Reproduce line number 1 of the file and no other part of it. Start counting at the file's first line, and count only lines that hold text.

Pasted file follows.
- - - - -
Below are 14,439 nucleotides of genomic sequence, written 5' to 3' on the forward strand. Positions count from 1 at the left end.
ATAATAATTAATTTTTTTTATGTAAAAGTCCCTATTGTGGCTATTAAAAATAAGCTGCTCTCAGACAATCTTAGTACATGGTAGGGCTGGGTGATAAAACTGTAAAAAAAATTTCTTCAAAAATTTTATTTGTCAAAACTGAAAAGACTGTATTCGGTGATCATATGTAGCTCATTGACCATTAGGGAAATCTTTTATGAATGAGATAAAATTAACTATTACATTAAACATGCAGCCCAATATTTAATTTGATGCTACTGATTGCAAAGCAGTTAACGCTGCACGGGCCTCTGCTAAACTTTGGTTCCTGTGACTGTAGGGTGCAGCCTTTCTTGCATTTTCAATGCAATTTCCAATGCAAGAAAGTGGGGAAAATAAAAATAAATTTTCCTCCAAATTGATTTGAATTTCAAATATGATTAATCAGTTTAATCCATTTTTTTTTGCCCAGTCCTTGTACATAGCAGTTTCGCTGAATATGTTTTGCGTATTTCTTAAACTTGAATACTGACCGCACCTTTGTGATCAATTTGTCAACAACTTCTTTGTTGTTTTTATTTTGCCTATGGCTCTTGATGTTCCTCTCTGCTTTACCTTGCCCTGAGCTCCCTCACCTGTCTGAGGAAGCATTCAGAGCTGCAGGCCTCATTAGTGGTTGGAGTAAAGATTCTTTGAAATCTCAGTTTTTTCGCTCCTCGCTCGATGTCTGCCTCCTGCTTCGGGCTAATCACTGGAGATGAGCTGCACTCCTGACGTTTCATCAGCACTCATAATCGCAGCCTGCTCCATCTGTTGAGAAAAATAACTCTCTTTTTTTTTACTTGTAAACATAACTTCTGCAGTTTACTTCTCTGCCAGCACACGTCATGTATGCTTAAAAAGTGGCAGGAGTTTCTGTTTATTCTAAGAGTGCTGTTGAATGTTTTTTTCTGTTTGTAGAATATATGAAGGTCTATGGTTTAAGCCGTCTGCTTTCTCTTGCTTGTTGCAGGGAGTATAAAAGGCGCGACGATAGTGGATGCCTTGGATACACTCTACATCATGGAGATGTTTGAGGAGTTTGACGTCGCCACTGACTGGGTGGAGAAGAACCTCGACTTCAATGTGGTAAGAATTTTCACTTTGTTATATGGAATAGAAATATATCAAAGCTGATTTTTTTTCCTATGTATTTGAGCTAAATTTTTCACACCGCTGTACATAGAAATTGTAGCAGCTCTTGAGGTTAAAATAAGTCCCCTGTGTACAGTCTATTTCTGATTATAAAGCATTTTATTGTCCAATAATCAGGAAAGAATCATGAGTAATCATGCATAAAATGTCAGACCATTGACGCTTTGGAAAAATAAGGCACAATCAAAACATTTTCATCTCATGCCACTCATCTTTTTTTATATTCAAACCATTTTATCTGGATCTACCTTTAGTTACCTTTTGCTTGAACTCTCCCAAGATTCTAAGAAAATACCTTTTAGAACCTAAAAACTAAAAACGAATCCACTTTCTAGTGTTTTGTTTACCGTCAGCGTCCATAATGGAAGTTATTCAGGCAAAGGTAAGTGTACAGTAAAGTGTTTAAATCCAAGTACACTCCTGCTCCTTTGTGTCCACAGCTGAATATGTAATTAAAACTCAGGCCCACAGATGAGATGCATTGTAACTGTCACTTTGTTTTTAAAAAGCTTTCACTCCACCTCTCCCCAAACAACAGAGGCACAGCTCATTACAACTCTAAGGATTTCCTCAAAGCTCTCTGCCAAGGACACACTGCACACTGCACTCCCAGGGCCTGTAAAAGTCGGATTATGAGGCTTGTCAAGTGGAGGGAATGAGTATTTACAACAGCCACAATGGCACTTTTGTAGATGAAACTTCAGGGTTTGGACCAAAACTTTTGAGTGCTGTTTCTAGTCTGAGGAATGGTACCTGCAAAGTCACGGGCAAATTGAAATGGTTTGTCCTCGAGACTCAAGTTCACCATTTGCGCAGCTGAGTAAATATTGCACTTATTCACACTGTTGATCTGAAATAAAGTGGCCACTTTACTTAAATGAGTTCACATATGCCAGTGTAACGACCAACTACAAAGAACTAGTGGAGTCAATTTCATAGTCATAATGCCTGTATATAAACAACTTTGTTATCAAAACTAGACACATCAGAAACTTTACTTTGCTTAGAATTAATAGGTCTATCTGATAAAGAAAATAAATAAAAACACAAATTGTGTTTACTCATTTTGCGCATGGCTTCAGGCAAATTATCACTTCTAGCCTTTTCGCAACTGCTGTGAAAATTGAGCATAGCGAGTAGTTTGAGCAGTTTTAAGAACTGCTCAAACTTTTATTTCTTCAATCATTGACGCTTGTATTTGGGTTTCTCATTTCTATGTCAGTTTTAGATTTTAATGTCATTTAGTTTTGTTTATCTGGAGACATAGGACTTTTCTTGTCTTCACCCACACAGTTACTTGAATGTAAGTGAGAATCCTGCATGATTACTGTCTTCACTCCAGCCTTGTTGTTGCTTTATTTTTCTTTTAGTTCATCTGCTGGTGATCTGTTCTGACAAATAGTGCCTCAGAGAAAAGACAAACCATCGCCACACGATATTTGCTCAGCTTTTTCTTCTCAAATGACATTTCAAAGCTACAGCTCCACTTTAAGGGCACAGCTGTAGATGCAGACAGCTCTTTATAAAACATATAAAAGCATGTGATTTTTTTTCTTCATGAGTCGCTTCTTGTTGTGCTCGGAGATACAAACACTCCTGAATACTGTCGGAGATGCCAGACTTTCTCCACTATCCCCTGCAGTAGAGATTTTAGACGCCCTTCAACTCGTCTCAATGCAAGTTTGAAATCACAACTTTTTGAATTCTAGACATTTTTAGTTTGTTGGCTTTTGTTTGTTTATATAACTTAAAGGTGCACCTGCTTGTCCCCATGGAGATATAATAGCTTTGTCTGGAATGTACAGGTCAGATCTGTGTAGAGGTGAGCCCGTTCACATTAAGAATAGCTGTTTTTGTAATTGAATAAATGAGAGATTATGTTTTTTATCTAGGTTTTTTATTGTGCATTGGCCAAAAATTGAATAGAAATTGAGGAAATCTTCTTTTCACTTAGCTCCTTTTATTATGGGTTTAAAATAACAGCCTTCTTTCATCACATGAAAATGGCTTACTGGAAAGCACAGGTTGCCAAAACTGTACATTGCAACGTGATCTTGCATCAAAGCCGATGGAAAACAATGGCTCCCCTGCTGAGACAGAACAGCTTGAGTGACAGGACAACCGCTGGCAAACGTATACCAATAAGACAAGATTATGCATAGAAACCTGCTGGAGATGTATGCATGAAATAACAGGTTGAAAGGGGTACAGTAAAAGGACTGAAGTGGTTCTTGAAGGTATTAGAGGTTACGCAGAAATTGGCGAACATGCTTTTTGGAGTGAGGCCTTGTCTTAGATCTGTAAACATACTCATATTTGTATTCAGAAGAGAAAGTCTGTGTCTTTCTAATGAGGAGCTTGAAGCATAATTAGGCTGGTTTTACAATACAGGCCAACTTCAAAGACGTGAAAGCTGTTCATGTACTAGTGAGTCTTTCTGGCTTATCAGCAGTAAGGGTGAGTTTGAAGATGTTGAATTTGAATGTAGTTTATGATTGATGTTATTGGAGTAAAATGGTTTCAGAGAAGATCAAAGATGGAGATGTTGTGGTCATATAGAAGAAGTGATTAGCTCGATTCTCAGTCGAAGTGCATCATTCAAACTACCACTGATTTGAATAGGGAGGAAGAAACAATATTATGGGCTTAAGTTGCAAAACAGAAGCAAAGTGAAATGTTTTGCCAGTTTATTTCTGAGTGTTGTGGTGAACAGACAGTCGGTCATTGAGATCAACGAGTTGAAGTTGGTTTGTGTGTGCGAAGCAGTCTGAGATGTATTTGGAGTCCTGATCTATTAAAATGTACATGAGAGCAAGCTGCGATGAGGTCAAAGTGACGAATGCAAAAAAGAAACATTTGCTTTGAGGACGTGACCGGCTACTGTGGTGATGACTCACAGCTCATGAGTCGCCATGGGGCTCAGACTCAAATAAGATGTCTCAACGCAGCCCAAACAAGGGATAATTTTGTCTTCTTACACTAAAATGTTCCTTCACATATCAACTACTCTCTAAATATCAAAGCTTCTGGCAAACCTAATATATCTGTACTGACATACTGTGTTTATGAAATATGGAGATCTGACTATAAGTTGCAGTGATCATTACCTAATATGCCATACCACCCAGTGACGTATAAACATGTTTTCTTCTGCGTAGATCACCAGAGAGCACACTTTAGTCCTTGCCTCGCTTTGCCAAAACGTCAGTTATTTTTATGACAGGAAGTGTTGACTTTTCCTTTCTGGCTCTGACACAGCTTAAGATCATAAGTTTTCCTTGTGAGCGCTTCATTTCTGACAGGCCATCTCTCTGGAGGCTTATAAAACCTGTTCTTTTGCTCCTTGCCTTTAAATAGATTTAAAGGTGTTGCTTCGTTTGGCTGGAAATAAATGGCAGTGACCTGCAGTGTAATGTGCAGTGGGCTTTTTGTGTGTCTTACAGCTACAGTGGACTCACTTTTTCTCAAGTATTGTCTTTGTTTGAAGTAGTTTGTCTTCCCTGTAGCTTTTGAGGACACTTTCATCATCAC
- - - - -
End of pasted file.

Below are 14,439 nucleotides of genomic sequence, written 5' to 3' on the forward strand. Positions count from 1 at the left end.